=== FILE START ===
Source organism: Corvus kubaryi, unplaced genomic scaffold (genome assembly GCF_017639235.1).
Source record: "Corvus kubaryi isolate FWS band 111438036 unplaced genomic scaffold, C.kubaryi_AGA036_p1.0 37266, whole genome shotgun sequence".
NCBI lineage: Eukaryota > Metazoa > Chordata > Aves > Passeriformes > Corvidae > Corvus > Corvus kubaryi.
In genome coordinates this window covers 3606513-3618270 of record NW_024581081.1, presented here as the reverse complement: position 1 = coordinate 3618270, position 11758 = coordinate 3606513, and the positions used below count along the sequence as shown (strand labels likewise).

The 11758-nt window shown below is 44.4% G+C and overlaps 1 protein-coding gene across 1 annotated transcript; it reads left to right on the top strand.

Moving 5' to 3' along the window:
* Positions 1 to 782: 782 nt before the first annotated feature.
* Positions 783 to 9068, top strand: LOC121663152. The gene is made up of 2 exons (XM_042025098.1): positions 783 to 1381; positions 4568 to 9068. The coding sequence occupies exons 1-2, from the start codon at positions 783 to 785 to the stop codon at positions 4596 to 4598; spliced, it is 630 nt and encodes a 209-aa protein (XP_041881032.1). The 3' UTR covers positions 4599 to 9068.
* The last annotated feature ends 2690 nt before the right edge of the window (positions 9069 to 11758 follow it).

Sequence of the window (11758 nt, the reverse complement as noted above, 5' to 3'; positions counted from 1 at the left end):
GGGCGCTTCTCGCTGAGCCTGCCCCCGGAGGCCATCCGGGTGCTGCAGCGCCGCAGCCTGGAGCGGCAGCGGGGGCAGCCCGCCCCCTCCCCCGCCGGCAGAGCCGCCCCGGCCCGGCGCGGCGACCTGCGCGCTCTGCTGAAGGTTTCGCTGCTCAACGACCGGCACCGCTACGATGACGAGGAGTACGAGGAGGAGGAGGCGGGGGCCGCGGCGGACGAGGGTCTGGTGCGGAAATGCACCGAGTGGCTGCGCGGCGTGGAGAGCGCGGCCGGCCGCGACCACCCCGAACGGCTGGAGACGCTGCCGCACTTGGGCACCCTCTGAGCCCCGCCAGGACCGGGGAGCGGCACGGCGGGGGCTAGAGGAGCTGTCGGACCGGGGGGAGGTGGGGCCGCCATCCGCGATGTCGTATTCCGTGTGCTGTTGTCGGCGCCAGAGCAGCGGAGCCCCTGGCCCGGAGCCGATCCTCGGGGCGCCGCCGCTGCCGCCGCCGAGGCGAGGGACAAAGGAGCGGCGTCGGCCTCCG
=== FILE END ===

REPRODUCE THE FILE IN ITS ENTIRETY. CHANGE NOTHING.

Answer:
Source organism: Corvus kubaryi, unplaced genomic scaffold (genome assembly GCF_017639235.1).
Source record: "Corvus kubaryi isolate FWS band 111438036 unplaced genomic scaffold, C.kubaryi_AGA036_p1.0 37266, whole genome shotgun sequence".
NCBI lineage: Eukaryota > Metazoa > Chordata > Aves > Passeriformes > Corvidae > Corvus > Corvus kubaryi.
In genome coordinates this window covers 3606513-3618270 of record NW_024581081.1, presented here as the reverse complement: position 1 = coordinate 3618270, position 11758 = coordinate 3606513, and the positions used below count along the sequence as shown (strand labels likewise).

The 11758-nt window shown below is 44.4% G+C and overlaps 1 protein-coding gene across 1 annotated transcript; it reads left to right on the top strand.

Moving 5' to 3' along the window:
* Positions 1 to 782: 782 nt before the first annotated feature.
* Positions 783 to 9068, top strand: LOC121663152. The gene is made up of 2 exons (XM_042025098.1): positions 783 to 1381; positions 4568 to 9068. The coding sequence occupies exons 1-2, from the start codon at positions 783 to 785 to the stop codon at positions 4596 to 4598; spliced, it is 630 nt and encodes a 209-aa protein (XP_041881032.1). The 3' UTR covers positions 4599 to 9068.
* The last annotated feature ends 2690 nt before the right edge of the window (positions 9069 to 11758 follow it).

Sequence of the window (11758 nt, the reverse complement as noted above, 5' to 3'; positions counted from 1 at the left end):
GGGCGCTTCTCGCTGAGCCTGCCCCCGGAGGCCATCCGGGTGCTGCAGCGCCGCAGCCTGGAGCGGCAGCGGGGGCAGCCCGCCCCCTCCCCCGCCGGCAGAGCCGCCCCGGCCCGGCGCGGCGACCTGCGCGCTCTGCTGAAGGTTTCGCTGCTCAACGACCGGCACCGCTACGATGACGAGGAGTACGAGGAGGAGGAGGCGGGGGCCGCGGCGGACGAGGGTCTGGTGCGGAAATGCACCGAGTGGCTGCGCGGCGTGGAGAGCGCGGCCGGCCGCGACCACCCCGAACGGCTGGAGACGCTGCCGCACTTGGGCACCCTCTGAGCCCCGCCAGGACCGGGGAGCGGCACGGCGGGGGCTAGAGGAGCTGTCGGACCGGGGGGAGGTGGGGCCGCCATCCGCGATGTCGTATTCCGTGTGCTGTTGTCGGCGCCAGAGCAGCGGAGCCCCTGGCCCGGAGCCGATCCTCGGGGCGCCGCCGCTGCCGCCGCCGAGGCGAGGGACAAAGGAGCGGCGTCGGCCTCCG